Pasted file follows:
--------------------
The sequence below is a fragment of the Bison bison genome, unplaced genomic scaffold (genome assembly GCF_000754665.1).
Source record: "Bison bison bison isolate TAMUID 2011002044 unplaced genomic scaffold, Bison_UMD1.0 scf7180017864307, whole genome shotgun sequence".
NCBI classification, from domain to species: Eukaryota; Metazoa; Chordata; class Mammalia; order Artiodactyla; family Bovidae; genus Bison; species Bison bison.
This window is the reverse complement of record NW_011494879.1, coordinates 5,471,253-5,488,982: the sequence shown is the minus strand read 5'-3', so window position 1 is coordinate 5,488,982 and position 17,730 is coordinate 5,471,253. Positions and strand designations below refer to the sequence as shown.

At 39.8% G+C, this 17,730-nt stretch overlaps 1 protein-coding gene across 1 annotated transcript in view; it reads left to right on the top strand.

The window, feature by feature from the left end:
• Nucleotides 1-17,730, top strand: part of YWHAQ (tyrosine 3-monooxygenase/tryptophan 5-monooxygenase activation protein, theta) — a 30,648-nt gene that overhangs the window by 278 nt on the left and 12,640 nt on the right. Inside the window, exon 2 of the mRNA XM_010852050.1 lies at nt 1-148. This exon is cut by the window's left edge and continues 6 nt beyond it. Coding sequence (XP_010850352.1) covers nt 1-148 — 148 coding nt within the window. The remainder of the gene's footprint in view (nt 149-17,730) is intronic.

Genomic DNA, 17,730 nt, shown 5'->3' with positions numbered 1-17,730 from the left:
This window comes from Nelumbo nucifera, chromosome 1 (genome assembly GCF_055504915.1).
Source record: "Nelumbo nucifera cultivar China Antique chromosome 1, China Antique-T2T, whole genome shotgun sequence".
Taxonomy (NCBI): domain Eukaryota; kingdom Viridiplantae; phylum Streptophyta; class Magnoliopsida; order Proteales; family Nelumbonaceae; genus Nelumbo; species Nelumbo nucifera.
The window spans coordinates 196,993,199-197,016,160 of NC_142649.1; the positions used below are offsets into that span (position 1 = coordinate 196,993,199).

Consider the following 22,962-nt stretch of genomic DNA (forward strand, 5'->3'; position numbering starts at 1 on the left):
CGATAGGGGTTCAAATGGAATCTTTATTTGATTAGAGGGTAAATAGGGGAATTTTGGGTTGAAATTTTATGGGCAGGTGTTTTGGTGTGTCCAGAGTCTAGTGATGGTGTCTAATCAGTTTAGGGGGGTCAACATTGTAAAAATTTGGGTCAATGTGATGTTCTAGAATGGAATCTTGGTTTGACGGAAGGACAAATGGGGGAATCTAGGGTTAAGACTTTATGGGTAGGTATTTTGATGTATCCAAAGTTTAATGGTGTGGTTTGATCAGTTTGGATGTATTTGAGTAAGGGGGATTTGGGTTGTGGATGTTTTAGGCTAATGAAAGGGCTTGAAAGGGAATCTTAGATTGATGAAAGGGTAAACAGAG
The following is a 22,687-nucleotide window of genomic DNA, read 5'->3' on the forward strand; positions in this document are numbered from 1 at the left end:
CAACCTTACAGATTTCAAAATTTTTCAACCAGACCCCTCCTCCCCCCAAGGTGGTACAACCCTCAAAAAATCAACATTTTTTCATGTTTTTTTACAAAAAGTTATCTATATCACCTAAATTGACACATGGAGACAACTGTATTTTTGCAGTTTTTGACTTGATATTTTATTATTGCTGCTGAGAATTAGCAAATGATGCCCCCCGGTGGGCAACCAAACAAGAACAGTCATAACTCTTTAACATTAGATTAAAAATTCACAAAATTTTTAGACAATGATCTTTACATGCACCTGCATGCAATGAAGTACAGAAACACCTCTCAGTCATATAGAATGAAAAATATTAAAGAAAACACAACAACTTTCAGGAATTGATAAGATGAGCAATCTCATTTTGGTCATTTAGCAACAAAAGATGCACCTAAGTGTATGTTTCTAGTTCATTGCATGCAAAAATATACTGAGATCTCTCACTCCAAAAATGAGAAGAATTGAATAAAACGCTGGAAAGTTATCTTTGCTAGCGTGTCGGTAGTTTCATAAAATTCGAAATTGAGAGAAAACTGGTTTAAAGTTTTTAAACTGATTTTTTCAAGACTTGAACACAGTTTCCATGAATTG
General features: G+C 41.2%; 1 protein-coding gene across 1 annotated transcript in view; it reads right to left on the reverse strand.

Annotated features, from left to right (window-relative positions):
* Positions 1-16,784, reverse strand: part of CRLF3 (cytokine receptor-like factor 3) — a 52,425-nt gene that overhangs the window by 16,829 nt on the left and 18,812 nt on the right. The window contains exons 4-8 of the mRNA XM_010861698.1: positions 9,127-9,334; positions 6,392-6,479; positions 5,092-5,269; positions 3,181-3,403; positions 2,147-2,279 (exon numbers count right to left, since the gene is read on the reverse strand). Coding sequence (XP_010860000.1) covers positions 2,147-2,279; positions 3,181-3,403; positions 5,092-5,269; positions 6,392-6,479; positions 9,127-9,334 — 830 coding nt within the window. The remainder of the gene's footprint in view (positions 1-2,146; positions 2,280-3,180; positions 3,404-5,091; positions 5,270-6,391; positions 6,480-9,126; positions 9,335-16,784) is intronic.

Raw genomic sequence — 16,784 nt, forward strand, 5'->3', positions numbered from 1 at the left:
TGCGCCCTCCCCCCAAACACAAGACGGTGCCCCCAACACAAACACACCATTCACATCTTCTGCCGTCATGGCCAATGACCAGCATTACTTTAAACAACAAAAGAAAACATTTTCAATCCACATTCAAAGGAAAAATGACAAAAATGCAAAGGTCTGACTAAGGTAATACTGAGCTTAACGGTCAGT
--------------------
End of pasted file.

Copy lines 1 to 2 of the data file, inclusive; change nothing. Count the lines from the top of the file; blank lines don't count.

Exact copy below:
The sequence below is a fragment of the Bison bison genome, unplaced genomic scaffold (genome assembly GCF_000754665.1).
Source record: "Bison bison bison isolate TAMUID 2011002044 unplaced genomic scaffold, Bison_UMD1.0 scf7180017864307, whole genome shotgun sequence".